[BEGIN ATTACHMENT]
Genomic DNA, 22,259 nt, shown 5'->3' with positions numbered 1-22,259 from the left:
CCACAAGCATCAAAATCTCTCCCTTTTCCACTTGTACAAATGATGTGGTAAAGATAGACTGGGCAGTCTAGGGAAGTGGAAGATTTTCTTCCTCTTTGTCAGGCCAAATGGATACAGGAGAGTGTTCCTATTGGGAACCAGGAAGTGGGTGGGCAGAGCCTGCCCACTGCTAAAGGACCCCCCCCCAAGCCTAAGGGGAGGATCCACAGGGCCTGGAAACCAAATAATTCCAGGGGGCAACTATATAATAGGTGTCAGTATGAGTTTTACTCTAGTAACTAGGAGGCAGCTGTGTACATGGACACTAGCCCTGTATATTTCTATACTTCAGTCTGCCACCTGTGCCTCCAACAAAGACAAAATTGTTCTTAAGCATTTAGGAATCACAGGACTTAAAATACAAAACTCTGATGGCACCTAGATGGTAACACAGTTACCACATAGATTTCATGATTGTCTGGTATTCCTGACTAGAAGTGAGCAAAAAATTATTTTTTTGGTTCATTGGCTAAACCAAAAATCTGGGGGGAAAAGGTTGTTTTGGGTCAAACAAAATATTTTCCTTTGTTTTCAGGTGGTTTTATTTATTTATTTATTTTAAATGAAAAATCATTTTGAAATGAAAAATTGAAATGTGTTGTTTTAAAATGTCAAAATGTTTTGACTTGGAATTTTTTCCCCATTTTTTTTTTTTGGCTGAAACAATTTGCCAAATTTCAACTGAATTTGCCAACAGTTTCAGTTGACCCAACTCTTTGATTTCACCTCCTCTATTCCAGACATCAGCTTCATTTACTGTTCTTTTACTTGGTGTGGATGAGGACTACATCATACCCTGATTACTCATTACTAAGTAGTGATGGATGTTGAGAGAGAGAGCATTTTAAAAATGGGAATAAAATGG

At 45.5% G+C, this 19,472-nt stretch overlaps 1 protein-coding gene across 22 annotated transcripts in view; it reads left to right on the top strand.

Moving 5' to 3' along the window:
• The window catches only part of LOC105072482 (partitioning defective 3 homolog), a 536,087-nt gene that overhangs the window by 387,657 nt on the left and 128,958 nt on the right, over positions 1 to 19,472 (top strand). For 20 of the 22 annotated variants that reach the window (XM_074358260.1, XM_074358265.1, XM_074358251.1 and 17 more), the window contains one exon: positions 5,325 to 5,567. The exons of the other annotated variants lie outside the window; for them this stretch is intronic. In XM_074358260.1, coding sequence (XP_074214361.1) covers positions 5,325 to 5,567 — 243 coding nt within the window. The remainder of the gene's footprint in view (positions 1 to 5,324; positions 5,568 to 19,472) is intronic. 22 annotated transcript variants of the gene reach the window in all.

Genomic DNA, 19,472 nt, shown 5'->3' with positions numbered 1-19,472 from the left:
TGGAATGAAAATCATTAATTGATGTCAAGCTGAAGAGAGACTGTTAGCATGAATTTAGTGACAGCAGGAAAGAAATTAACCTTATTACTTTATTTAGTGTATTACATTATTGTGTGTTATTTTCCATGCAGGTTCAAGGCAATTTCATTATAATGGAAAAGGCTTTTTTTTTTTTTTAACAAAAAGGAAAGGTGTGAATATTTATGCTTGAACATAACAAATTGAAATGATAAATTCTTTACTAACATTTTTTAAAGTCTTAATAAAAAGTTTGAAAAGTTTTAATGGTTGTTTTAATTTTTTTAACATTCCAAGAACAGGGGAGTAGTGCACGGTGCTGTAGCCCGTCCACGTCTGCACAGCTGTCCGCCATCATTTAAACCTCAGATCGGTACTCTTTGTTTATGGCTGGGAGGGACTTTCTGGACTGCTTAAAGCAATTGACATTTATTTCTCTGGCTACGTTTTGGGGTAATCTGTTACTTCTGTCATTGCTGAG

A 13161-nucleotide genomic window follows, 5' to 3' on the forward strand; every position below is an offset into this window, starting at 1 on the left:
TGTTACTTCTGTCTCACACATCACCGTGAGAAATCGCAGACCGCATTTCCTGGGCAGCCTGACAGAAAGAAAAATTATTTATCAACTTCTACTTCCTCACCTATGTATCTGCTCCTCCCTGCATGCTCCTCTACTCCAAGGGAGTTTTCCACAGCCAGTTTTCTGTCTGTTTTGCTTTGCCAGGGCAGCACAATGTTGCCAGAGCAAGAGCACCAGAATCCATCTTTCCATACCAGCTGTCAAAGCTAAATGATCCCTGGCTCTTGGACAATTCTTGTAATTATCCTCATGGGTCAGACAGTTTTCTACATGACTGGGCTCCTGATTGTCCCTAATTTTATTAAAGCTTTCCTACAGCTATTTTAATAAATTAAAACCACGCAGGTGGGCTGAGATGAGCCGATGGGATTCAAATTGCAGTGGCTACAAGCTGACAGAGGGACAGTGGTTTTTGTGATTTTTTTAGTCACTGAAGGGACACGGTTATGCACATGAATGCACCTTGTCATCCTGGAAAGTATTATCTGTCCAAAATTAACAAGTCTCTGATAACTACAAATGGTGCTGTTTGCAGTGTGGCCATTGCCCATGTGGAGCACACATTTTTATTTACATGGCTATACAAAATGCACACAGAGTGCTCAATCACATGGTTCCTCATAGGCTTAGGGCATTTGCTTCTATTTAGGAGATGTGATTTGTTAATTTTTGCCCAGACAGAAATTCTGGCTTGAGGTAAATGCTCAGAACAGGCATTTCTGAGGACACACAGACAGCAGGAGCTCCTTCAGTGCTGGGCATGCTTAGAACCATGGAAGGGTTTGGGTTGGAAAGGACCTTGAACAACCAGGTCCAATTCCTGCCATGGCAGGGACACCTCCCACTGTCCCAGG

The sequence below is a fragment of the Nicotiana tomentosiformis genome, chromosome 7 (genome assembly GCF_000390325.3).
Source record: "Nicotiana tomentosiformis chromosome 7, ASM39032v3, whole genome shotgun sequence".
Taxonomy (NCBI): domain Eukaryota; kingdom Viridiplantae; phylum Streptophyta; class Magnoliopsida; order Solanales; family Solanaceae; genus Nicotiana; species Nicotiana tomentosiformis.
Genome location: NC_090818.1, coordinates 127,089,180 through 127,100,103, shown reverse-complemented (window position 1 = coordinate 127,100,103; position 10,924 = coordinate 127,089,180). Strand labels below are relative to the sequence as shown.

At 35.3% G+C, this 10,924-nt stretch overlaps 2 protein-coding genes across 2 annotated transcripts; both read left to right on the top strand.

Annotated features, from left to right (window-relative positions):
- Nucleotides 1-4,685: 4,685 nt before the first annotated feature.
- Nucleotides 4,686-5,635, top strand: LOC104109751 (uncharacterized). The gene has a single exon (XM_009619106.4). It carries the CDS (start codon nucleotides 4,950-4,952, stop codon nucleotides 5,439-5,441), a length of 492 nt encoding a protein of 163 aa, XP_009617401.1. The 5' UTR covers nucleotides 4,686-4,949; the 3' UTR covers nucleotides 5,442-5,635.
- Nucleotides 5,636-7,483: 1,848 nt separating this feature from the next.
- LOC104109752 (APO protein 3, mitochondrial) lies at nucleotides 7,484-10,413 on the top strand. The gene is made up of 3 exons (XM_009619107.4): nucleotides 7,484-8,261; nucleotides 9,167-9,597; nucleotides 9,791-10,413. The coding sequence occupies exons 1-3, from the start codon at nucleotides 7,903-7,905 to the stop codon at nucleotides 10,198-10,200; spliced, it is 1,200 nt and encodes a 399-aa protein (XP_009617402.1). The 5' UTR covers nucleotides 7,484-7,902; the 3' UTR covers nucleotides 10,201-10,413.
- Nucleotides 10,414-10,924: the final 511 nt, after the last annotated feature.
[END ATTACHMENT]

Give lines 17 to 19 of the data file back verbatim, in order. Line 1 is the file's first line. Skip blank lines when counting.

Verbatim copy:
- Nucleotides 4,686-5,635, top strand: LOC104109751 (uncharacterized). The gene has a single exon (XM_009619106.4). It carries the CDS (start codon nucleotides 4,950-4,952, stop codon nucleotides 5,439-5,441), a length of 492 nt encoding a protein of 163 aa, XP_009617401.1. The 5' UTR covers nucleotides 4,686-4,949; the 3' UTR covers nucleotides 5,442-5,635.
- Nucleotides 5,636-7,483: 1,848 nt separating this feature from the next.
- LOC104109752 (APO protein 3, mitochondrial) lies at nucleotides 7,484-10,413 on the top strand. The gene is made up of 3 exons (XM_009619107.4): nucleotides 7,484-8,261; nucleotides 9,167-9,597; nucleotides 9,791-10,413. The coding sequence occupies exons 1-3, from the start codon at nucleotides 7,903-7,905 to the stop codon at nucleotides 10,198-10,200; spliced, it is 1,200 nt and encodes a 399-aa protein (XP_009617402.1). The 5' UTR covers nucleotides 7,484-7,902; the 3' UTR covers nucleotides 10,201-10,413.